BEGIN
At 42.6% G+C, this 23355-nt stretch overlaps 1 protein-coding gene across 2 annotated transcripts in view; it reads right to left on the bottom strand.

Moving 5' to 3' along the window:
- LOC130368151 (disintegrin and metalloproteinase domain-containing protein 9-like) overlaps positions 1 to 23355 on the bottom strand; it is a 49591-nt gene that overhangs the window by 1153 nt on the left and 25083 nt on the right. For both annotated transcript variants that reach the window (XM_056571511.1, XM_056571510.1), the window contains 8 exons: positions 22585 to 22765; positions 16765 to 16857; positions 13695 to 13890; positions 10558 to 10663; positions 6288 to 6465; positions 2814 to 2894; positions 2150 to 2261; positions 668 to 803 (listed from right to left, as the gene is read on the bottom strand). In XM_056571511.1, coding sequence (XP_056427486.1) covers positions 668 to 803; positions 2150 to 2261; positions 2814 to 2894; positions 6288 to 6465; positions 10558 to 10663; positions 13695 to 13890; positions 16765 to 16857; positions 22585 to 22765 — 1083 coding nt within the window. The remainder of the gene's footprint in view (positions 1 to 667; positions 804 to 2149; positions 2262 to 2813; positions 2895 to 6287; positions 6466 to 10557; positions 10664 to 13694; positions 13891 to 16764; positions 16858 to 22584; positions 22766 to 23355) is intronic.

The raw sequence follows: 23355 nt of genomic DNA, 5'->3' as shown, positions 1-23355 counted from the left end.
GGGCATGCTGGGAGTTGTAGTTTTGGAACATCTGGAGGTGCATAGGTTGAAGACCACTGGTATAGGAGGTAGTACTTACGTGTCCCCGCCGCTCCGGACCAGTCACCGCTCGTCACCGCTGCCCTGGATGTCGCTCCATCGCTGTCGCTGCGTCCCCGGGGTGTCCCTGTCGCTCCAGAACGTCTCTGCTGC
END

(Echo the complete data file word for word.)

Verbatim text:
At 42.6% G+C, this 23355-nt stretch overlaps 1 protein-coding gene across 2 annotated transcripts in view; it reads right to left on the bottom strand.

Moving 5' to 3' along the window:
- LOC130368151 (disintegrin and metalloproteinase domain-containing protein 9-like) overlaps positions 1 to 23355 on the bottom strand; it is a 49591-nt gene that overhangs the window by 1153 nt on the left and 25083 nt on the right. For both annotated transcript variants that reach the window (XM_056571511.1, XM_056571510.1), the window contains 8 exons: positions 22585 to 22765; positions 16765 to 16857; positions 13695 to 13890; positions 10558 to 10663; positions 6288 to 6465; positions 2814 to 2894; positions 2150 to 2261; positions 668 to 803 (listed from right to left, as the gene is read on the bottom strand). In XM_056571511.1, coding sequence (XP_056427486.1) covers positions 668 to 803; positions 2150 to 2261; positions 2814 to 2894; positions 6288 to 6465; positions 10558 to 10663; positions 13695 to 13890; positions 16765 to 16857; positions 22585 to 22765 — 1083 coding nt within the window. The remainder of the gene's footprint in view (positions 1 to 667; positions 804 to 2149; positions 2262 to 2813; positions 2895 to 6287; positions 6466 to 10557; positions 10664 to 13694; positions 13891 to 16764; positions 16858 to 22584; positions 22766 to 23355) is intronic.

The raw sequence follows: 23355 nt of genomic DNA, 5'->3' as shown, positions 1-23355 counted from the left end.
GGGCATGCTGGGAGTTGTAGTTTTGGAACATCTGGAGGTGCATAGGTTGAAGACCACTGGTATAGGAGGTAGTACTTACGTGTCCCCGCCGCTCCGGACCAGTCACCGCTCGTCACCGCTGCCCTGGATGTCGCTCCATCGCTGTCGCTGCGTCCCCGGGGTGTCCCTGTCGCTCCAGAACGTCTCTGCTGC